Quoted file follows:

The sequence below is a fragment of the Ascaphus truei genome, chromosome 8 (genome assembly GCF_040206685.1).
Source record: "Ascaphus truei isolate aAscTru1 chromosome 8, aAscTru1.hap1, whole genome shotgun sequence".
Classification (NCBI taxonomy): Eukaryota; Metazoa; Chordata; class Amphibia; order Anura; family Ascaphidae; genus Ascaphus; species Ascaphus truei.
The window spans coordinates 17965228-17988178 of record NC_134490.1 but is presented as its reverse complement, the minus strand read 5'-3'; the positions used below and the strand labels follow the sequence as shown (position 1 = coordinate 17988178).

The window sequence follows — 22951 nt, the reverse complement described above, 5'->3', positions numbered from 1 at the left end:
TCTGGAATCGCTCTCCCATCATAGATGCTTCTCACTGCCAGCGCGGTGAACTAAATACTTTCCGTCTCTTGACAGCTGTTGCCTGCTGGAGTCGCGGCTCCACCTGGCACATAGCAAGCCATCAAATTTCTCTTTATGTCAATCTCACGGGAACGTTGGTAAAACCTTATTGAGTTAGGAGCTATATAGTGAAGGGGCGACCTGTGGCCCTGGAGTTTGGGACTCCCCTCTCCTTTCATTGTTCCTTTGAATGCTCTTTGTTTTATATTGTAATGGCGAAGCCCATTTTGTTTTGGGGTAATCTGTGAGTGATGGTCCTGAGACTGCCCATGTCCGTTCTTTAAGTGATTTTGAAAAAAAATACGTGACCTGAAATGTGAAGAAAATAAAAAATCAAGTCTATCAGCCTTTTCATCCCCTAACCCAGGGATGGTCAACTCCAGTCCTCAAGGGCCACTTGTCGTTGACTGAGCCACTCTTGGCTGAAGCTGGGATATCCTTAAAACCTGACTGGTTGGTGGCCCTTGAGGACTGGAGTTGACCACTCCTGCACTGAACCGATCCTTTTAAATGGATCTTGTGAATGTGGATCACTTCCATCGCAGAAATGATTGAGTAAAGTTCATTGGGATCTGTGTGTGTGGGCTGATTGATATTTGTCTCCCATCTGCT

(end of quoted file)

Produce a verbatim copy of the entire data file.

The sequence below is a fragment of the Ascaphus truei genome, chromosome 8 (genome assembly GCF_040206685.1).
Source record: "Ascaphus truei isolate aAscTru1 chromosome 8, aAscTru1.hap1, whole genome shotgun sequence".
Classification (NCBI taxonomy): Eukaryota; Metazoa; Chordata; class Amphibia; order Anura; family Ascaphidae; genus Ascaphus; species Ascaphus truei.
The window spans coordinates 17965228-17988178 of record NC_134490.1 but is presented as its reverse complement, the minus strand read 5'-3'; the positions used below and the strand labels follow the sequence as shown (position 1 = coordinate 17988178).

The window sequence follows — 22951 nt, the reverse complement described above, 5'->3', positions numbered from 1 at the left end:
TCTGGAATCGCTCTCCCATCATAGATGCTTCTCACTGCCAGCGCGGTGAACTAAATACTTTCCGTCTCTTGACAGCTGTTGCCTGCTGGAGTCGCGGCTCCACCTGGCACATAGCAAGCCATCAAATTTCTCTTTATGTCAATCTCACGGGAACGTTGGTAAAACCTTATTGAGTTAGGAGCTATATAGTGAAGGGGCGACCTGTGGCCCTGGAGTTTGGGACTCCCCTCTCCTTTCATTGTTCCTTTGAATGCTCTTTGTTTTATATTGTAATGGCGAAGCCCATTTTGTTTTGGGGTAATCTGTGAGTGATGGTCCTGAGACTGCCCATGTCCGTTCTTTAAGTGATTTTGAAAAAAAATACGTGACCTGAAATGTGAAGAAAATAAAAAATCAAGTCTATCAGCCTTTTCATCCCCTAACCCAGGGATGGTCAACTCCAGTCCTCAAGGGCCACTTGTCGTTGACTGAGCCACTCTTGGCTGAAGCTGGGATATCCTTAAAACCTGACTGGTTGGTGGCCCTTGAGGACTGGAGTTGACCACTCCTGCACTGAACCGATCCTTTTAAATGGATCTTGTGAATGTGGATCACTTCCATCGCAGAAATGATTGAGTAAAGTTCATTGGGATCTGTGTGTGTGGGCTGATTGATATTTGTCTCCCATCTGCT